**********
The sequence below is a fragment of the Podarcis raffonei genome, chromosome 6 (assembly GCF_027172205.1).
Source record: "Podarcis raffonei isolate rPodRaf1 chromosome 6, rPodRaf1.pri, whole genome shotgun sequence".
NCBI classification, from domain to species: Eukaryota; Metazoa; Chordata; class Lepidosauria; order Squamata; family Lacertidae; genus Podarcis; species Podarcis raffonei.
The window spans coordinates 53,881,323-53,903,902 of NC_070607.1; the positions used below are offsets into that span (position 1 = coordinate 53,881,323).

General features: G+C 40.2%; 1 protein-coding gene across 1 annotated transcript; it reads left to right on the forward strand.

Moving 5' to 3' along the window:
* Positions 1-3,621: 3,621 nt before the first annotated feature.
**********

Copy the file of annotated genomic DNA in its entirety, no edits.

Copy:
The sequence below is a fragment of the Podarcis raffonei genome, chromosome 6 (assembly GCF_027172205.1).
Source record: "Podarcis raffonei isolate rPodRaf1 chromosome 6, rPodRaf1.pri, whole genome shotgun sequence".
NCBI classification, from domain to species: Eukaryota; Metazoa; Chordata; class Lepidosauria; order Squamata; family Lacertidae; genus Podarcis; species Podarcis raffonei.
The window spans coordinates 53,881,323-53,903,902 of NC_070607.1; the positions used below are offsets into that span (position 1 = coordinate 53,881,323).

General features: G+C 40.2%; 1 protein-coding gene across 1 annotated transcript; it reads left to right on the forward strand.

Moving 5' to 3' along the window:
* Positions 1-3,621: 3,621 nt before the first annotated feature.